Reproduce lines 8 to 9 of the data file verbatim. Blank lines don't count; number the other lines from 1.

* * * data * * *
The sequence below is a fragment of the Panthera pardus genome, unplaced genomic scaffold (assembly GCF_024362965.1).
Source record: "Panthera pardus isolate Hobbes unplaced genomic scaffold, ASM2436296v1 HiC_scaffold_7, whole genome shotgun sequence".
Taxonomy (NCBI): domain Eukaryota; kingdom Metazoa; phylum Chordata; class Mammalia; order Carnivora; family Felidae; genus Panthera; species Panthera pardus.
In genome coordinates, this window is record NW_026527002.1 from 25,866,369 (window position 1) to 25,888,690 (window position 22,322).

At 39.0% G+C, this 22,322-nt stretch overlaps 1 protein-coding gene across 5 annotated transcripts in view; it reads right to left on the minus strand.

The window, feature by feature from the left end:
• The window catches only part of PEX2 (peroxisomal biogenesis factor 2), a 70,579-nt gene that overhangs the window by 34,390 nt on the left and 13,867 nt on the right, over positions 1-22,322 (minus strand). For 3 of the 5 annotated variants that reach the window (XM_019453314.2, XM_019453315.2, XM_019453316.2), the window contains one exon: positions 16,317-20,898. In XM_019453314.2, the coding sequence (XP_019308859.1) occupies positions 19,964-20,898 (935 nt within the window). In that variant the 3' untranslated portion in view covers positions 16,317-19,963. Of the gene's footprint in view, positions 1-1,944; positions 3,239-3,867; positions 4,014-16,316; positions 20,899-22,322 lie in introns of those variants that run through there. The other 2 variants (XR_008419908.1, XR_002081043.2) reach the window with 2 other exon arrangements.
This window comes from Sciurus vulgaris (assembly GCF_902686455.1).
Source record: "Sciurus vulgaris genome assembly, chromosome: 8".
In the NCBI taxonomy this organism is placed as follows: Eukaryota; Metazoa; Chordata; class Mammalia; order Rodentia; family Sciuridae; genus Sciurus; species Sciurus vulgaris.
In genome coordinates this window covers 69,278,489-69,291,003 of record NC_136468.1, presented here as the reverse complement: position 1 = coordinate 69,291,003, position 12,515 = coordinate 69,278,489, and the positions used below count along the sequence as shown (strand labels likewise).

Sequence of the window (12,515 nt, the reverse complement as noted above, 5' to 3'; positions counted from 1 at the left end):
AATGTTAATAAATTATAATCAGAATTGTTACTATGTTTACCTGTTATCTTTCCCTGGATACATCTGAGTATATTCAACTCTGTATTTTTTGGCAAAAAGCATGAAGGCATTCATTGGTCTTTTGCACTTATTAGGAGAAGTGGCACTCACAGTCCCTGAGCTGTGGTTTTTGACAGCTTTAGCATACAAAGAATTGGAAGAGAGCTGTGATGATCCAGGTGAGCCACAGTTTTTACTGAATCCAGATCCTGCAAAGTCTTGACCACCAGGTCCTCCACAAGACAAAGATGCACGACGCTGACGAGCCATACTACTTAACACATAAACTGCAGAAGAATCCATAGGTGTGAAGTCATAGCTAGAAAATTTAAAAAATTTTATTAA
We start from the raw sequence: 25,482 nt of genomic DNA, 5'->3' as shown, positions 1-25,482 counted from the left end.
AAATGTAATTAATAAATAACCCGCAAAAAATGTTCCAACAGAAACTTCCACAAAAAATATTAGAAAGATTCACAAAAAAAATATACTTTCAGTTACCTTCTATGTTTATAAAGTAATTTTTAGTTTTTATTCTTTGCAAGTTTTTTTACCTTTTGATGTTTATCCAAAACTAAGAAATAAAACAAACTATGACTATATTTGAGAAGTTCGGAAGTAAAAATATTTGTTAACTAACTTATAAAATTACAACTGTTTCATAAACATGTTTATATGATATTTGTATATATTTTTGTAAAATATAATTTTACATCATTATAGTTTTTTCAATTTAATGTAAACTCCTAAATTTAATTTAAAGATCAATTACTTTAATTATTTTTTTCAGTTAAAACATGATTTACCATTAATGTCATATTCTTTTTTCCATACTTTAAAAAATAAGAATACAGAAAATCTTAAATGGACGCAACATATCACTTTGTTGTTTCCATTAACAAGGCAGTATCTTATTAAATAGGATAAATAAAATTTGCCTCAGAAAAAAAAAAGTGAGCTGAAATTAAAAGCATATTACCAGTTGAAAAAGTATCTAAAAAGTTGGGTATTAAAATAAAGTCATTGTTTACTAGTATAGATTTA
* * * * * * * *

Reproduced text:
This window comes from Sciurus vulgaris (assembly GCF_902686455.1).
Source record: "Sciurus vulgaris genome assembly, chromosome: 8".